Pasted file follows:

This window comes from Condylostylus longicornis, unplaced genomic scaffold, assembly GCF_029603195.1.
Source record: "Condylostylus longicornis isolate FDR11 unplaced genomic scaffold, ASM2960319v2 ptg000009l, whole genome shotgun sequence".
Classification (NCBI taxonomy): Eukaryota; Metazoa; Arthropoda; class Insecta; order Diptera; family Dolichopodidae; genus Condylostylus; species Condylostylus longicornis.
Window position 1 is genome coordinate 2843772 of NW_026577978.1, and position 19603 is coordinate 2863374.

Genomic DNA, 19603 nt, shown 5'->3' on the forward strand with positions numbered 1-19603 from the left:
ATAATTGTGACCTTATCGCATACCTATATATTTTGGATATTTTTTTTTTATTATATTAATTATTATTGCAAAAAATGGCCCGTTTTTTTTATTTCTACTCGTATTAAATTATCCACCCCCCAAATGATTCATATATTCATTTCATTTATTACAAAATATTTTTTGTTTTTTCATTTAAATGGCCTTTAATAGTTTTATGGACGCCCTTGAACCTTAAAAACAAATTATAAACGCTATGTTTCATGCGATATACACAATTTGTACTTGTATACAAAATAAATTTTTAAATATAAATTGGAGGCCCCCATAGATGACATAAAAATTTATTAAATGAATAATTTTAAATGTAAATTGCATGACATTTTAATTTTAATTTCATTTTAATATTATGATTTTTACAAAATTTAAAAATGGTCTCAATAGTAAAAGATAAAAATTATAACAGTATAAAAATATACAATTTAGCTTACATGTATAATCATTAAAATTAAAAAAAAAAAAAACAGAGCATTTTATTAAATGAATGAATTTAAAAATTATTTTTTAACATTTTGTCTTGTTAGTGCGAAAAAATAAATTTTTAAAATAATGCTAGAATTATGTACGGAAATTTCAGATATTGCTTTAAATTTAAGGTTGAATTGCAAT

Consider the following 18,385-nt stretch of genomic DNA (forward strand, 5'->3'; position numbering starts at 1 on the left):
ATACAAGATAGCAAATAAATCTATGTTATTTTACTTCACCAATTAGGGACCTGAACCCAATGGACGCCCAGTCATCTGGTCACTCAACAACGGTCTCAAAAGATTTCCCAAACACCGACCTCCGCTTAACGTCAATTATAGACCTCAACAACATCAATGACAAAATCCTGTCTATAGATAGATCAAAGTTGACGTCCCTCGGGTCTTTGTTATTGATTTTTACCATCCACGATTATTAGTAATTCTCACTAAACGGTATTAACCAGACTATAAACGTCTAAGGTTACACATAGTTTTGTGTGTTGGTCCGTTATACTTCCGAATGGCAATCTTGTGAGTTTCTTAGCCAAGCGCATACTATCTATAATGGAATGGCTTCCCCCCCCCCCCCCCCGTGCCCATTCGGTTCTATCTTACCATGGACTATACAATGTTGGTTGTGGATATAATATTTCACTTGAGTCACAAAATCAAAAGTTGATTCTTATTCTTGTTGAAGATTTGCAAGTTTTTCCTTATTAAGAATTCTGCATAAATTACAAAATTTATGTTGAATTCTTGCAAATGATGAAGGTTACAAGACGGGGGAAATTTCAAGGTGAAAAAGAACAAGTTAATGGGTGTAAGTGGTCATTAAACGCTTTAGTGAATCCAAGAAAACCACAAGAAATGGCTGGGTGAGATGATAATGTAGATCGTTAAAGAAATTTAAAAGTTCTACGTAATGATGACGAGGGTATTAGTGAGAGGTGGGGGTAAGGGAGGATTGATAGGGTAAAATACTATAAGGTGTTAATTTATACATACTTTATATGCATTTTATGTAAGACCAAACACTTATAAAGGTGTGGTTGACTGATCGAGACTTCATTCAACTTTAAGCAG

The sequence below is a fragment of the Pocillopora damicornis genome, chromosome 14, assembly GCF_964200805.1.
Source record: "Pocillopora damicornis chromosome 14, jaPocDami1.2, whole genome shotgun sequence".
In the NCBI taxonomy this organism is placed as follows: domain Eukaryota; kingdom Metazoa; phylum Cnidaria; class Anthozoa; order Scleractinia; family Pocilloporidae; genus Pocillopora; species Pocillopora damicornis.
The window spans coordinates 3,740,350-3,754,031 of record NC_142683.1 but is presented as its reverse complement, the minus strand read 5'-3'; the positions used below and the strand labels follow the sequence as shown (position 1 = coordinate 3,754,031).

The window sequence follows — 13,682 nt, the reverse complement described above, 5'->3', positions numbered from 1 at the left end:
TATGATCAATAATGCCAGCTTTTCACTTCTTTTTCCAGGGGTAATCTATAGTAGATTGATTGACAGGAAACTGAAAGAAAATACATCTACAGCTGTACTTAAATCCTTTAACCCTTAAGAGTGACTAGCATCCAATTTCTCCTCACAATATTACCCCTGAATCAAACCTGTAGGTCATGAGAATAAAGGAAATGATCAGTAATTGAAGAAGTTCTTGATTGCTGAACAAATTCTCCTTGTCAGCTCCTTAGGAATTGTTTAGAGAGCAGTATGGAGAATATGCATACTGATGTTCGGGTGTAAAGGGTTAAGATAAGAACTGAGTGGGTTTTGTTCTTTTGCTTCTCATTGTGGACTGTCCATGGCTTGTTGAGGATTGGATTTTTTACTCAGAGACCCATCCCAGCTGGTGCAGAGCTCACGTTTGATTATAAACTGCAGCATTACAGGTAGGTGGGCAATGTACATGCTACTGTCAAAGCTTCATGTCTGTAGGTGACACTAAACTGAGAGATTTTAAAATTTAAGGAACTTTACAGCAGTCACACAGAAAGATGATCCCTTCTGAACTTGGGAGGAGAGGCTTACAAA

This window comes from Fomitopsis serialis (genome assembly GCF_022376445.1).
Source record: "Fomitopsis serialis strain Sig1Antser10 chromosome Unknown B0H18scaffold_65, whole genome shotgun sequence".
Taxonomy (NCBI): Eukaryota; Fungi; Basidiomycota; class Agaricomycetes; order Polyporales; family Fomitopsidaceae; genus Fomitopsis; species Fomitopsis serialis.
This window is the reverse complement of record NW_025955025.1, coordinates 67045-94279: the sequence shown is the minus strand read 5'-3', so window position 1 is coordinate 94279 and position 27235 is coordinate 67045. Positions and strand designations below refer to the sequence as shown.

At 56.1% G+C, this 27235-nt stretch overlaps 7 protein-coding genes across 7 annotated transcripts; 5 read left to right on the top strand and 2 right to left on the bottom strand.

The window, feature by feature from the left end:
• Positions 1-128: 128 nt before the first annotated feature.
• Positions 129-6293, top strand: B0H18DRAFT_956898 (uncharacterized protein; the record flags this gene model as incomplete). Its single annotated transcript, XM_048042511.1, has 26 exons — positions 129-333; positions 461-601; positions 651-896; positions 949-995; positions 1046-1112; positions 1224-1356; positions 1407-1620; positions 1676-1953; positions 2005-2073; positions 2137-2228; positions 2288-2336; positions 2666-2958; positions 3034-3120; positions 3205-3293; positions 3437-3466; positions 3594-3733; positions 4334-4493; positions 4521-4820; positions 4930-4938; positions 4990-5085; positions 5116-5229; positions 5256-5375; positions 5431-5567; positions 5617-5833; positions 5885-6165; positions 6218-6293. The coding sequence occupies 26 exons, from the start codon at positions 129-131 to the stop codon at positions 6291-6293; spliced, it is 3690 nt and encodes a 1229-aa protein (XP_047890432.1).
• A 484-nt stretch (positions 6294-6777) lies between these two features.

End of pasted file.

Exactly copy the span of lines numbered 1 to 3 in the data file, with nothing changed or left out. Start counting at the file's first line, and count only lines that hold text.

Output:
This window comes from Condylostylus longicornis, unplaced genomic scaffold, assembly GCF_029603195.1.
Source record: "Condylostylus longicornis isolate FDR11 unplaced genomic scaffold, ASM2960319v2 ptg000009l, whole genome shotgun sequence".
Classification (NCBI taxonomy): Eukaryota; Metazoa; Arthropoda; class Insecta; order Diptera; family Dolichopodidae; genus Condylostylus; species Condylostylus longicornis.